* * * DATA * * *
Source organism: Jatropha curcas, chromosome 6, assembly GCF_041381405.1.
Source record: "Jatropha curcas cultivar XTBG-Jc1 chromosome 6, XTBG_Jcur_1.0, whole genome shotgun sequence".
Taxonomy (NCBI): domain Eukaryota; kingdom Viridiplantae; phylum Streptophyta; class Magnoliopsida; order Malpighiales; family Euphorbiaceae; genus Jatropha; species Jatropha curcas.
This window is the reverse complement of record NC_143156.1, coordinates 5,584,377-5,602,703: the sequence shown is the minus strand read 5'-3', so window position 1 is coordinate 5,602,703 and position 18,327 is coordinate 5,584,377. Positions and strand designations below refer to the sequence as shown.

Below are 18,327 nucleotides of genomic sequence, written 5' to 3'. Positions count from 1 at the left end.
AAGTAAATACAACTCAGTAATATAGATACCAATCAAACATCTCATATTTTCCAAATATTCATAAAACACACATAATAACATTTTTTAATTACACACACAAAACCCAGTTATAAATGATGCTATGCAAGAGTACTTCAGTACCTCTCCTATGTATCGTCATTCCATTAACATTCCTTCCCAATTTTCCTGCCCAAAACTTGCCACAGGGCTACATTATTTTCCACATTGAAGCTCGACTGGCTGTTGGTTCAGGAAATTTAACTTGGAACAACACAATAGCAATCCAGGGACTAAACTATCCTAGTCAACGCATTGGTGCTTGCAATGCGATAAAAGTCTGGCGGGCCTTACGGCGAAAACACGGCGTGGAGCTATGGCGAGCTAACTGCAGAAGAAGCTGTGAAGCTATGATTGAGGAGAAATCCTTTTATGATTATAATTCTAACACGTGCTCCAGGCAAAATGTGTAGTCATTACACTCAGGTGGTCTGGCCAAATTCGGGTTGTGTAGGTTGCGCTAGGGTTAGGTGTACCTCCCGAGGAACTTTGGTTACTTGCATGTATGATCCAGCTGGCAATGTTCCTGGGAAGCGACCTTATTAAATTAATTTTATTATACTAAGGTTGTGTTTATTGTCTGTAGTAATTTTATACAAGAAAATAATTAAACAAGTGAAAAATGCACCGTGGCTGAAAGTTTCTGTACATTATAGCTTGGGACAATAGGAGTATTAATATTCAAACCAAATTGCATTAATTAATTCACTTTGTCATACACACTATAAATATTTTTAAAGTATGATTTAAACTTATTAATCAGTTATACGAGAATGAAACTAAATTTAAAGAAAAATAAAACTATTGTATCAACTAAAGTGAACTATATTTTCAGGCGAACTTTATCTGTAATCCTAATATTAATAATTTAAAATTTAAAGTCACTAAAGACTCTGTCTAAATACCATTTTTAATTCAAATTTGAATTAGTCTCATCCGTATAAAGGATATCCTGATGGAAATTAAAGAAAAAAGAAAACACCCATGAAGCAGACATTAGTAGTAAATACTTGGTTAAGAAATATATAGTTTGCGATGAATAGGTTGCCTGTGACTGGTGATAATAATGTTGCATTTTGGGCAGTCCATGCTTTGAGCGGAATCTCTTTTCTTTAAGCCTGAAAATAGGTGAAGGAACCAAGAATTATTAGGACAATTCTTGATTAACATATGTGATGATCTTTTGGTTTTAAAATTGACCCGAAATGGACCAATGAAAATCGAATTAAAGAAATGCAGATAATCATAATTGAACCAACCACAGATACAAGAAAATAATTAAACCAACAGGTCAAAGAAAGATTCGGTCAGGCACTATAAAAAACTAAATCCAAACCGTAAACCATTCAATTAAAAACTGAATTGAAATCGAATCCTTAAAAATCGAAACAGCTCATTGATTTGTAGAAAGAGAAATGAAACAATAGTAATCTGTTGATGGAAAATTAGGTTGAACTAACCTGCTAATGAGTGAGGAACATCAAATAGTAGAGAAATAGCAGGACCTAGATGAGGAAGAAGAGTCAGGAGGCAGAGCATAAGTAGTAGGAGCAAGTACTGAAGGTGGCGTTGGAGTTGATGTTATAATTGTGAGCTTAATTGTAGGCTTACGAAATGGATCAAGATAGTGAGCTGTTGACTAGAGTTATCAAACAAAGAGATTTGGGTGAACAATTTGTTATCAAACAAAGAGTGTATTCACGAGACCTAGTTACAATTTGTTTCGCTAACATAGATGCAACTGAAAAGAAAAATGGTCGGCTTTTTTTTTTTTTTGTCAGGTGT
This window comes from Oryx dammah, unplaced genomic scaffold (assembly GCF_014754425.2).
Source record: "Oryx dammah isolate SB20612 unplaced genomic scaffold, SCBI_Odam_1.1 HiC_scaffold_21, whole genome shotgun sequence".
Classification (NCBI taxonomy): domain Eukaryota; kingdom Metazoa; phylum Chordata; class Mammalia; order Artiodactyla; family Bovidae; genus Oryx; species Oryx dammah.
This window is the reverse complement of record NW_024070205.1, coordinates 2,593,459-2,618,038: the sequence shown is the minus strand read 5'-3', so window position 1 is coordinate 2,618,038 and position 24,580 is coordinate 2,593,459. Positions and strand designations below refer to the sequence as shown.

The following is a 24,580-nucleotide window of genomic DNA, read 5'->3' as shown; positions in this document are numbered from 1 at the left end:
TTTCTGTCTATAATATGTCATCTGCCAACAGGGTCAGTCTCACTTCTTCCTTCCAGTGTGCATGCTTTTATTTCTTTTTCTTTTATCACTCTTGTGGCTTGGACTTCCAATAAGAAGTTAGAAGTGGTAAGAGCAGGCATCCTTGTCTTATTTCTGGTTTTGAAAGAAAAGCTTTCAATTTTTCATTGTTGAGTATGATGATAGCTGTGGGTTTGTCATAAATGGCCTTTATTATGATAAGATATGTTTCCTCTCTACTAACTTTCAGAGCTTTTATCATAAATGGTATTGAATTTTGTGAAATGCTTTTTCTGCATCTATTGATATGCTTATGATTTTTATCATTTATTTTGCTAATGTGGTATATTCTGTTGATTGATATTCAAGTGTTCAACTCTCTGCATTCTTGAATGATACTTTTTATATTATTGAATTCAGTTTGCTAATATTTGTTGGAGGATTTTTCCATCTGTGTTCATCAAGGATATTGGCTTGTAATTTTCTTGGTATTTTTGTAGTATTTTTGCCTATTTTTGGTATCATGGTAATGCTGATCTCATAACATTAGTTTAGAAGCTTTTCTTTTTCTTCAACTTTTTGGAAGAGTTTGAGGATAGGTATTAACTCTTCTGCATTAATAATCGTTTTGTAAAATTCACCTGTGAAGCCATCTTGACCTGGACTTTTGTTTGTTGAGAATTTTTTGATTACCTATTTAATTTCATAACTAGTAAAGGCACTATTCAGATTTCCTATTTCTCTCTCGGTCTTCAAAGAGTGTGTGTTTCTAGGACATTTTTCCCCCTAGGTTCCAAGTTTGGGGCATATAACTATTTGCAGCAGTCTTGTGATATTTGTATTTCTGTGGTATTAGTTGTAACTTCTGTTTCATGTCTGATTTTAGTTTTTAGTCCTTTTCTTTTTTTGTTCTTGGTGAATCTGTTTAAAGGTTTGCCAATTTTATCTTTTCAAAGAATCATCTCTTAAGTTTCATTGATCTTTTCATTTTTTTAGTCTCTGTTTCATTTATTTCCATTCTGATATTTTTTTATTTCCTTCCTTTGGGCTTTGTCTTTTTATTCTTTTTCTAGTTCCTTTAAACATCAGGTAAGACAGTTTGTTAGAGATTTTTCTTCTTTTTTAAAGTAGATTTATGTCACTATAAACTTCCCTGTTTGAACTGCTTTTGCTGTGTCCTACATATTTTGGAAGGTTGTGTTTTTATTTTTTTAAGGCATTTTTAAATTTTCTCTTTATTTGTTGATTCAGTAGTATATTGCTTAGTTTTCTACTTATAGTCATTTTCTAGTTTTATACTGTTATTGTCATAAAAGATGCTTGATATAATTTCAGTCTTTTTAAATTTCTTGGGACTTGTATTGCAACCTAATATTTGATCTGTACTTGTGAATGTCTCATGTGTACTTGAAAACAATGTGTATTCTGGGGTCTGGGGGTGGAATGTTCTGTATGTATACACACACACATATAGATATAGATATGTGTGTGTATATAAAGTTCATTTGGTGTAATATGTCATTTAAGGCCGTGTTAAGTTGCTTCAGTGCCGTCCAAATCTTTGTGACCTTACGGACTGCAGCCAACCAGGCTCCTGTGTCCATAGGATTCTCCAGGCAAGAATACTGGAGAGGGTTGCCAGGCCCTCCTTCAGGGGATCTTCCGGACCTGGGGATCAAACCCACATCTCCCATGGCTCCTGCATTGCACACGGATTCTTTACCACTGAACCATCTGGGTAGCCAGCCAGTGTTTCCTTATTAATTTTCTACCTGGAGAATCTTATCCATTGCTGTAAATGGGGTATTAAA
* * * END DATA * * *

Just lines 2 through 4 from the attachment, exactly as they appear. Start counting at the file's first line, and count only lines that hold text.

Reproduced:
Source record: "Jatropha curcas cultivar XTBG-Jc1 chromosome 6, XTBG_Jcur_1.0, whole genome shotgun sequence".
Taxonomy (NCBI): domain Eukaryota; kingdom Viridiplantae; phylum Streptophyta; class Magnoliopsida; order Malpighiales; family Euphorbiaceae; genus Jatropha; species Jatropha curcas.
This window is the reverse complement of record NC_143156.1, coordinates 5,584,377-5,602,703: the sequence shown is the minus strand read 5'-3', so window position 1 is coordinate 5,602,703 and position 18,327 is coordinate 5,584,377. Positions and strand designations below refer to the sequence as shown.